A Nietzsche aphorism was something like: "There is a kind of innocence in a lie, that speaker wishes it were true." I believe it is equally true that there is a kind of of innocence in a lie that the listeners hope that it is true. Trump's genius is is his ability to find the vulnerable points in his base and tell them what they yearn to believe. America has a lot of decent people who have a very hard time accepting that such a devious person is in such a prominent position. They urgently need the support that he promised and we should be more supportive of their issues. Why aren't the Dems stepping up to these folks?

I think they're trying. I hope so. 

OK, here's the million dollar question: Do you see Kelly having any significant success as Chief of Staff? I see the odds as being against it. I see him torn between allegiance to the Commander in Chief, no matter how reprehensible and deluded the person in the Oval Office may be, and his limited tolerance to the non-stop chaos, nonsense, backstabbing, etc. Trump is not going to change, that much is clear. But I don't see how long General Kelly, a retired Marine (!), will be able to put up with it. What's your take?

The question is whether President Trump gives Kelly the authority to do his job -- which means everyone has to report through him, and he is empowered to serve as gatekeeper. I'm not optimistic. Ivanka Trump tweeted that she looks forward to working "alongside" Kelly. It's natural that a daughter would have direct access to her father, but she is also officially a presidential adviser. As is the president's son-in-law. And will Steve Bannon really ask Kelly for permission to see the president? Will Kellyanne Conway? I have my doubts. Which means I'm not optimistic about Kelly's ability to bring order to the chaos.

Has Trump's personal Twitter account been legally certified as an official tool of the presidential office? Will he be required to stop using it, when his official capacity ends? How do we demand the clear separation of "private" speech and means, from the "official"? What is the way Eugene? What is it?!

I have no idea about any kind of certification, but there is a growing consensus that the tweets are official statements by the president of the United States. He banned transgender individuals from serving in the military by tweet. Clearly this is not private speech, no matter how unhinged.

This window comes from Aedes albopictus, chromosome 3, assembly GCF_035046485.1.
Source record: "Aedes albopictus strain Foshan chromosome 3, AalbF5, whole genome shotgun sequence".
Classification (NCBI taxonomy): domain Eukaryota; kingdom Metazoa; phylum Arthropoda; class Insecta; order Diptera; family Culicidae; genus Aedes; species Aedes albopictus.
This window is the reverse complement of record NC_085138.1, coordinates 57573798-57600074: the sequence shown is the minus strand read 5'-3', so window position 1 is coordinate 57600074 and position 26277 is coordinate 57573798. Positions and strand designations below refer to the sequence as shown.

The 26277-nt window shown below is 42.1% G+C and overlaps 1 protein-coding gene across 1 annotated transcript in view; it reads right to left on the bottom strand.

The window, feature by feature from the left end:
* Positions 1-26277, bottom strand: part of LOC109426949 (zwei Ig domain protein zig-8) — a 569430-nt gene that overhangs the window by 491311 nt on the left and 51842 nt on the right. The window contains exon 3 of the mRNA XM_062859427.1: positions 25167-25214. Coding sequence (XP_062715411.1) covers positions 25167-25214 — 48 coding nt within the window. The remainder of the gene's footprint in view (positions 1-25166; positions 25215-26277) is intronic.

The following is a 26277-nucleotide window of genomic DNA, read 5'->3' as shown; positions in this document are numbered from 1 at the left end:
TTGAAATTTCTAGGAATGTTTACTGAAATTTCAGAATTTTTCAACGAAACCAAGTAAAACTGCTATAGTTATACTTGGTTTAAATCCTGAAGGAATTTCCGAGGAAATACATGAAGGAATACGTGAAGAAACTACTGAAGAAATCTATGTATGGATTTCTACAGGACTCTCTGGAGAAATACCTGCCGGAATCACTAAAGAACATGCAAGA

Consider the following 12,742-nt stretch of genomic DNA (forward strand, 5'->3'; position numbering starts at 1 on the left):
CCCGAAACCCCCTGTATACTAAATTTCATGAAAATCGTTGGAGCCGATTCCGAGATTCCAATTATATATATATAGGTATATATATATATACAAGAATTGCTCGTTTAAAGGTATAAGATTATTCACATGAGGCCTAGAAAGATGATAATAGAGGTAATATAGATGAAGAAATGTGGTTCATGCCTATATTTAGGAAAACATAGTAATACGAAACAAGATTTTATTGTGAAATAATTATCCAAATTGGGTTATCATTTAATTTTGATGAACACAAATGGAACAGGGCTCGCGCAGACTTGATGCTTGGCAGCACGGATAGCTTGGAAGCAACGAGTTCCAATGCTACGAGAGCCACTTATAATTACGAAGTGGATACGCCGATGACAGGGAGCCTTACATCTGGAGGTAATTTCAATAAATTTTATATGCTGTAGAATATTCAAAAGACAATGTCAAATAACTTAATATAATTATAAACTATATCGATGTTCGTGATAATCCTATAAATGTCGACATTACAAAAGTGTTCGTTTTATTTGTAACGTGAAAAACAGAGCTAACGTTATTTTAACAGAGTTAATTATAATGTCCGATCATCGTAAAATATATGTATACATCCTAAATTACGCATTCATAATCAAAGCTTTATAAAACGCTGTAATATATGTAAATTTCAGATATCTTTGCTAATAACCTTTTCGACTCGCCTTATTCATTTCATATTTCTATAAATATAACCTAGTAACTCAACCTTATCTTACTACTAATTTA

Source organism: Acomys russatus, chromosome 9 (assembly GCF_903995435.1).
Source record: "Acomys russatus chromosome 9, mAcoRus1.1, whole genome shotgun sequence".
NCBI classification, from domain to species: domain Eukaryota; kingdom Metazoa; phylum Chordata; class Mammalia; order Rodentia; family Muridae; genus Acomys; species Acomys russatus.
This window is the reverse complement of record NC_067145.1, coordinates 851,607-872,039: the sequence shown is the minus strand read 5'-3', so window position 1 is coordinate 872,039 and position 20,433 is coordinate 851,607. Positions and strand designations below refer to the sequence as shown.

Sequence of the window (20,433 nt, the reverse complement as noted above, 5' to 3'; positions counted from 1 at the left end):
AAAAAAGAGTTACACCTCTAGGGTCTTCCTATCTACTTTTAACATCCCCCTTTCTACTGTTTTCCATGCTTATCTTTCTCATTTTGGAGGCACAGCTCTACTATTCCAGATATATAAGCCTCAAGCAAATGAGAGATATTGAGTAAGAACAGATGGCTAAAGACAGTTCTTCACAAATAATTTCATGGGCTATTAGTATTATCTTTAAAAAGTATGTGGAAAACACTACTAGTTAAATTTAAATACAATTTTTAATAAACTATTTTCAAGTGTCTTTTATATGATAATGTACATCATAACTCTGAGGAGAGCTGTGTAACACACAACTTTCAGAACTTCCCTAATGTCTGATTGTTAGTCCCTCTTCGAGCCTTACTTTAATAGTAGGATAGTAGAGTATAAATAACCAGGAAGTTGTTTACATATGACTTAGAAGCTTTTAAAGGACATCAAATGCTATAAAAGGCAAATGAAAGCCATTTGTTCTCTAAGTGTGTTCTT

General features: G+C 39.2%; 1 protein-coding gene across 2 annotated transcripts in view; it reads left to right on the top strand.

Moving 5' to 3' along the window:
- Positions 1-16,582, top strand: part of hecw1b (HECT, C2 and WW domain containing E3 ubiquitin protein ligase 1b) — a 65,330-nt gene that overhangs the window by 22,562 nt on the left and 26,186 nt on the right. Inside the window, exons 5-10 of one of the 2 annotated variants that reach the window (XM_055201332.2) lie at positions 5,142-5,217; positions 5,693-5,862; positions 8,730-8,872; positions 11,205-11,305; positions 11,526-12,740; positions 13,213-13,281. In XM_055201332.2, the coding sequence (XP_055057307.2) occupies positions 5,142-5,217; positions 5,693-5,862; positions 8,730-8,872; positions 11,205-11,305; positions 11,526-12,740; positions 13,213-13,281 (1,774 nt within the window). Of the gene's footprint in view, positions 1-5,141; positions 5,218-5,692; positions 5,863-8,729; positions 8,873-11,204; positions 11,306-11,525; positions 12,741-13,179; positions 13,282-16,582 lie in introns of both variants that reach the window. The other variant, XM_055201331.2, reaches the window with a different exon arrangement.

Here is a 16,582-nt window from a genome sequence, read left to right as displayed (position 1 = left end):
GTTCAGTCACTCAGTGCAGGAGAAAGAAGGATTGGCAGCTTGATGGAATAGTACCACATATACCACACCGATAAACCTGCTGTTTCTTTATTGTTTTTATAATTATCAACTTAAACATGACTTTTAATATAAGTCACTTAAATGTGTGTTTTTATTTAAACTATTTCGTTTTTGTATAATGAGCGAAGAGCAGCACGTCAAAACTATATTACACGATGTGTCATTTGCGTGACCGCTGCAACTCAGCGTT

Will there come a time when I as a citizen won't feel like a hostage in my own country? It's very disheartening.

This land is your land, this land is my land. I refuse to let anyone make me feel that this is not my country. If the wrong people are holding office, we need to organize, work hard, and elect the right people in their place.

What are they really doing in the White House? Neither or them has any experience in politics. Is it just a continuation of the campaign?

That's a very good question, and I'll continue to ask it until I get an answer. The word, I believe, is nepotism. Ivanka and Jared may be bright, well-educated people, but they have zero experience in government policy. So are they there to keep President Trump from spinning out of control? If so, they aren't very good at that, either.

I laughed out loud over hearing Sarah Huckabee Sanders state that Mooch's vulgarities helped to speed his dismissal from the White House. I would have thought that Trump, who is likewise vulgar, would find that quality (if you can call it that) appealing. Based on Trump's prior behavior, I can't picture Kelley lasting that long since the president has shown no interest in discipline.

The president's family reportedly argued for Scaramucci to get the communications director job. So it's not believable that they are shocked, shocked that he would use such crude language -- especially given the language they've heard the president use on that Access Hollywood tape.

I'm seeing very little being reported on the upcoming debt ceiling deadline. Call me overly pessimistic, but I'm starting to be rather fearful that the debt ceiling won't be raised and we'll default. My reasons for being pessimistic should be obvious--a president who has zero idea what he's doing, a Congress who can't agree on which way is up, and all the mismatched political and ideological agendas of the precious few who actually ARE in charge. Are there any words of hope you can offer, or should I expect my home value and retirement savings to each drop by 50% in just a few short months?

Unfortunately, the debt ceiling is something we need to worry about. The president, the Senate majority leader and the speaker of the House all want it raised -- but they all wanted to repeal and replace the ACA, too, and couldn't get it done. I hope someone at the White House or Treasury is working on a Plan B, which I think would be declaring that the 14th Amendment makes it unconstitutional to default and thus the president has an obligation to ignore the debt ceiling. That might or might not work, but somebody's got to do something.

Do you think there are enough Republicans to impeach the President for any of the major scandals he is indirectly involved in, or are they so self-serving that they will never abandon ship no matter what the cost is to the republic?

There will have to be the metaphorical equivalent of a smoking gun, a corpse, and a high-definition video of the shooting. But we could get there -- meaning that evidence of collusion or obstruction or some other offense could become so overwhelming that Congress has no choice. Especially if the president's low approval rating continues its slow slide.